Today’s stories range from A New Place for Consciousness in Our Understanding of the Universe to Installing the World’s Highest Weather Station on Mount Everest to Military Memo Deepens Possible Interstellar Meteor Mystery, and much more. The Planet Earth Report provides descriptive links to headline news by leading science journalists about the extraordinary discoveries, technology, people, and events changing our knowledge of Planet Earth and the future of the human species.
There’s a Massive Hidden Factor in The Evolution of Humans Over 2 Million Years, reports Science Alert –The course of human evolution over the last 2 million years was shaped by habitation shifts linked to astronomically driven climate change, scientists suggest in a new study.
Discovery Dramatically Rewrites History of Life on Earth, Scientists Say –Scientists present more evidence for the oldest known fossils on Earth, which could bolster the search for alien life, reports Vice Science.
Posing a hefty problem for physicists, a fundamental particle weighs in heavier than expected –A new measurement of the W boson suggests the Standard Model is wrong. Yet there still isn’t a “smoking gun”, reports Nicole Karlis and Keith Spencer for Salon.
Scientists Unravel How the Tonga Volcano Caused Global Tsunamis, reports Robin George Andrews for Quanta.–The Tonga eruption in January was “basically like Krakatoa 2.” This time, geophysicists could explain the tiny tsunamis that cropped up all over the planet, solving a 139-year-old mystery about Tonga’s predecessor.
Virologists Identify More Than 5,000 New Viruses in the Ocean –The new study focused on under-researched RNA viruses, which often infect animals and humans, reports The Smithsonian.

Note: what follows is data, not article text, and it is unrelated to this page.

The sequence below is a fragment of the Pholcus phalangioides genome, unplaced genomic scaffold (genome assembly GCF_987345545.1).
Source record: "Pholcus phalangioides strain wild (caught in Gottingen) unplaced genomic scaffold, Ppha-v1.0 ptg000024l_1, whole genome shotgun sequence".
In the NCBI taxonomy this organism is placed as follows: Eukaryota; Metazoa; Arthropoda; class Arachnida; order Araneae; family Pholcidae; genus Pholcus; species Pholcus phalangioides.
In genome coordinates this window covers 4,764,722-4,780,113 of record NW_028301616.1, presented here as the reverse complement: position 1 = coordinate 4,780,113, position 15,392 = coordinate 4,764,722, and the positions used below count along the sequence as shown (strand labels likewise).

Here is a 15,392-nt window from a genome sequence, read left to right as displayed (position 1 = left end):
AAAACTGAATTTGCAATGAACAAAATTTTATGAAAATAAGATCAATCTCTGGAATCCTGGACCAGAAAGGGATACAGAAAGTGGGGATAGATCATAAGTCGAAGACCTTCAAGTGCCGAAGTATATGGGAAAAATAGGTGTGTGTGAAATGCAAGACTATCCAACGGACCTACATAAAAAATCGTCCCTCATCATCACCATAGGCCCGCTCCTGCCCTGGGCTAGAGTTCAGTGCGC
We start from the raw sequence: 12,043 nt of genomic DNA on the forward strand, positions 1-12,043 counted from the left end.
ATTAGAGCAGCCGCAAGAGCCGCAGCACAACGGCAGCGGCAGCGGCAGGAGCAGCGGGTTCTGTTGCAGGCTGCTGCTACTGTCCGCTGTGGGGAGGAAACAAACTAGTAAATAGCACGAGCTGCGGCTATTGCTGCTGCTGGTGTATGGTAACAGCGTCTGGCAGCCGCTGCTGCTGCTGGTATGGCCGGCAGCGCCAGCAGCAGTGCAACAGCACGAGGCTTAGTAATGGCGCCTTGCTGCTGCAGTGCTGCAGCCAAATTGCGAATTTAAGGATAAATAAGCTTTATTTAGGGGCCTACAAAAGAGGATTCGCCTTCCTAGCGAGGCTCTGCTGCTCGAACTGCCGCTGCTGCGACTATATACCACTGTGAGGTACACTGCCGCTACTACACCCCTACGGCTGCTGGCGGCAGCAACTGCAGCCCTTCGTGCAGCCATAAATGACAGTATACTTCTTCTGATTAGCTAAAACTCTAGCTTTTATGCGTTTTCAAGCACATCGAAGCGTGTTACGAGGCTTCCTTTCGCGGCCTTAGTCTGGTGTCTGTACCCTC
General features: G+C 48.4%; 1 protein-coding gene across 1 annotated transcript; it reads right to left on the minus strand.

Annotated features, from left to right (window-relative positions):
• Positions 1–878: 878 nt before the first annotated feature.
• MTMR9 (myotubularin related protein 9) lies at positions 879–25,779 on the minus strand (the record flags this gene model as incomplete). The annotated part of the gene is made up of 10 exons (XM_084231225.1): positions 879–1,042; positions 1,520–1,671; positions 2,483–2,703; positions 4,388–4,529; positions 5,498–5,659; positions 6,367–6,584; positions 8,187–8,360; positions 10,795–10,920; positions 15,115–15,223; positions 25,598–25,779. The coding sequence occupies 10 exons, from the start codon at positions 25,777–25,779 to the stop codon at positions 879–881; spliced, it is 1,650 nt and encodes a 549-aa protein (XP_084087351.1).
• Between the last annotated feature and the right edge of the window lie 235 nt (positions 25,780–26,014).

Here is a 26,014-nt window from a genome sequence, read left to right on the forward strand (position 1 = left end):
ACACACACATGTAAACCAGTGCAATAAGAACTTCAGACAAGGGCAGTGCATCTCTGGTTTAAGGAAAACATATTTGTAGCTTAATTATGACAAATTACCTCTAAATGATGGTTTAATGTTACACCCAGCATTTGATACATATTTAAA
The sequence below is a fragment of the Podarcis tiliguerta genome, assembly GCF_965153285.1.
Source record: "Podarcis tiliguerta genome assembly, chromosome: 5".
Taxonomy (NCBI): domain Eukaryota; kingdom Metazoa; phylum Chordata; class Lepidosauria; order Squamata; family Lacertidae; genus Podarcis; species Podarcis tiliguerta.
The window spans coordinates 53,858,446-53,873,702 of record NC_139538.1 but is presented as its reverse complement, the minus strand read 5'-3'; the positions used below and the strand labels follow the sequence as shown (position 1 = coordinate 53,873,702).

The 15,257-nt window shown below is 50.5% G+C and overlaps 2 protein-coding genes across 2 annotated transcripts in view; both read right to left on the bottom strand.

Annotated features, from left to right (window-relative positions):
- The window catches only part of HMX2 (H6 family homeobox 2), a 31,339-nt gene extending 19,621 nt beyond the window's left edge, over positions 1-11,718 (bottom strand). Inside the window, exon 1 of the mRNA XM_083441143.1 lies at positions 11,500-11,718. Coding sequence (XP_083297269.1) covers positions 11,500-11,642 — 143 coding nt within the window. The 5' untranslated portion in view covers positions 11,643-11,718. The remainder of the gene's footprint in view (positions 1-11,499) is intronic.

Ancient computer may have had its clock set to 23 December 178 BC –The Antikythera mechanism, often called the world’s first computer could calculate the timing of cosmic events – and now we may know the date it was calibrated to, reports New Scientist.
A new place for consciousness in our understanding of the universe--To make sense of mysteries like quantum mechanics and the passage of time, theorists are trying to reformulate physics to include subjective experience as a physical constituent of the world, reports New Scientist.
Scientists Create RNA That Evolves on Its Own. This Could Be How Life on Earth Started, reports Mike McCrae for Science Alert.”We just received more evidence that life on Earth may have started with RNA, with scientists in Japan creating RNA that can replicate, diversify, and develop complexity all on its own.”
AI Competition With China Should Be Done the American Way, reports National Interest –The United States is uniquely positioned to take advantage of a decentralized artificial intelligence model.
Installing the world’s highest weather station on the flanks of Mount Everest –Over the next two months, researchers on the National Geographic and Rolex expedition would study the effects of climate change on this part of the Himalayas, installing the world’s highest weather station on the flanks of Mount Everest. During the course of their expedition, her colleagues discovered the world’s highest evidence of microplastic pollution in snow and stream water close to the summit,” reports Harriet Constable for BBC Future.
Military Memo Deepens Possible Interstellar Meteor Mystery –The U.S. Space Command seemed to confirm a claim that a meteor from outside the solar system had entered Earth’s atmosphere, but other scientists and NASA are still not convinced, reports The New York Times.
Area 51: What is it and what goes on there? asks Robert Lea for Space.com –Area 51 is synonymous with tales of UFOs, government cover-ups and potentially testing alien technology. “Located at Groom Lake in the middle of the barren desert of southern Nevada, Area 51 is a U.S Air Force installation that has become infamous for a speculated connection with unidentified flying objects (UFOs). “
A New Dimension to a Meaningful Life, reports Scientific American –“Studies suggest that appreciating beauty in the everyday may be just as powerful as a sense of overarching purpose.